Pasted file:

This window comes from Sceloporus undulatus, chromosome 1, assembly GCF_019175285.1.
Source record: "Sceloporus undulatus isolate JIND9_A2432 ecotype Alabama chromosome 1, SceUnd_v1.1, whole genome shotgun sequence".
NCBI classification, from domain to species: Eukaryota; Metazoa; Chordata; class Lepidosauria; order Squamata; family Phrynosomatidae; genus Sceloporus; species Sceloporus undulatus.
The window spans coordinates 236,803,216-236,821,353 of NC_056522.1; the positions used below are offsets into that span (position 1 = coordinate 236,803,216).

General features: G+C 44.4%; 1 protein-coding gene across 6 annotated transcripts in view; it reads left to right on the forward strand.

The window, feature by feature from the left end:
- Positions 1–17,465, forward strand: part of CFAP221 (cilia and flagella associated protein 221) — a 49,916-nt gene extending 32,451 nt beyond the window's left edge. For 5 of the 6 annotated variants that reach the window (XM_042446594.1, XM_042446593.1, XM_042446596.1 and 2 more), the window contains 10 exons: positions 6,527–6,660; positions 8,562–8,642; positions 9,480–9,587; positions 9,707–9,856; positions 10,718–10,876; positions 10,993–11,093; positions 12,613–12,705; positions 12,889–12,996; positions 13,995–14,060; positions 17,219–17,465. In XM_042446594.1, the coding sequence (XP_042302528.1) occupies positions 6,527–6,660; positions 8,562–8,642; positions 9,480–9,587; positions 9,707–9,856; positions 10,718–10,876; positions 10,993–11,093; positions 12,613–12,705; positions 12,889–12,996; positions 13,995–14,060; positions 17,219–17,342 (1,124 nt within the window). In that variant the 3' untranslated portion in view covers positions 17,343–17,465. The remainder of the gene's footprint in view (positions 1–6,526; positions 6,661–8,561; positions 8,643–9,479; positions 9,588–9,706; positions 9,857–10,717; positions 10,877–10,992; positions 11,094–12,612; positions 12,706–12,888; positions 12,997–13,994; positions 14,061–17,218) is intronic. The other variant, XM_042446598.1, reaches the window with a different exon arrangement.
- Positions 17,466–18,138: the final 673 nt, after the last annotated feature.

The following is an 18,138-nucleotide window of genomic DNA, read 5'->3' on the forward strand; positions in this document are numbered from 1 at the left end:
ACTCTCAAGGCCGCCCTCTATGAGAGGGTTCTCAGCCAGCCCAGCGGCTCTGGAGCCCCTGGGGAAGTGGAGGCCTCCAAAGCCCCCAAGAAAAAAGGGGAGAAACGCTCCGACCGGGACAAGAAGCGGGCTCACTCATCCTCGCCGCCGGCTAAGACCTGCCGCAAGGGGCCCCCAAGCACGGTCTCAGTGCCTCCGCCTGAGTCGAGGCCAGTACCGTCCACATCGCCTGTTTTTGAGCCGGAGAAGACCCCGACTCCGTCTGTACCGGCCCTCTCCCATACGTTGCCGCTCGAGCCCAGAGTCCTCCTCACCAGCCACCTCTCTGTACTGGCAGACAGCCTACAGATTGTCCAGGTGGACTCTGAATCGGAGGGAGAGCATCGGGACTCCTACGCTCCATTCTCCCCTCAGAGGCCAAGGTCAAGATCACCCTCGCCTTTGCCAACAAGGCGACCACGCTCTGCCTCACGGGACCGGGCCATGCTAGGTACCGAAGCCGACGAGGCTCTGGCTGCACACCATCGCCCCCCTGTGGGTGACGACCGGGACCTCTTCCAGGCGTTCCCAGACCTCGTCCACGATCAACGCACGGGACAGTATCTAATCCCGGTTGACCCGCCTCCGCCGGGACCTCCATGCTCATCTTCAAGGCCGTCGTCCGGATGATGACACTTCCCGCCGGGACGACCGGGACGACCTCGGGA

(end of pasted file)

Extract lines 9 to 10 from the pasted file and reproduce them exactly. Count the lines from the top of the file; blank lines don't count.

The following is an 18,138-nucleotide window of genomic DNA, read 5'->3' on the forward strand; positions in this document are numbered from 1 at the left end:
ACTCTCAAGGCCGCCCTCTATGAGAGGGTTCTCAGCCAGCCCAGCGGCTCTGGAGCCCCTGGGGAAGTGGAGGCCTCCAAAGCCCCCAAGAAAAAAGGGGAGAAACGCTCCGACCGGGACAAGAAGCGGGCTCACTCATCCTCGCCGCCGGCTAAGACCTGCCGCAAGGGGCCCCCAAGCACGGTCTCAGTGCCTCCGCCTGAGTCGAGGCCAGTACCGTCCACATCGCCTGTTTTTGAGCCGGAGAAGACCCCGACTCCGTCTGTACCGGCCCTCTCCCATACGTTGCCGCTCGAGCCCAGAGTCCTCCTCACCAGCCACCTCTCTGTACTGGCAGACAGCCTACAGATTGTCCAGGTGGACTCTGAATCGGAGGGAGAGCATCGGGACTCCTACGCTCCATTCTCCCCTCAGAGGCCAAGGTCAAGATCACCCTCGCCTTTGCCAACAAGGCGACCACGCTCTGCCTCACGGGACCGGGCCATGCTAGGTACCGAAGCCGACGAGGCTCTGGCTGCACACCATCGCCCCCCTGTGGGTGACGACCGGGACCTCTTCCAGGCGTTCCCAGACCTCGTCCACGATCAACGCACGGGACAGTATCTAATCCCGGTTGACCCGCCTCCGCCGGGACCTCCATGCTCATCTTCAAGGCCGTCGTCCGGATGATGACACTTCCCGCCGGGACGACCGGGACGACCTCGGGA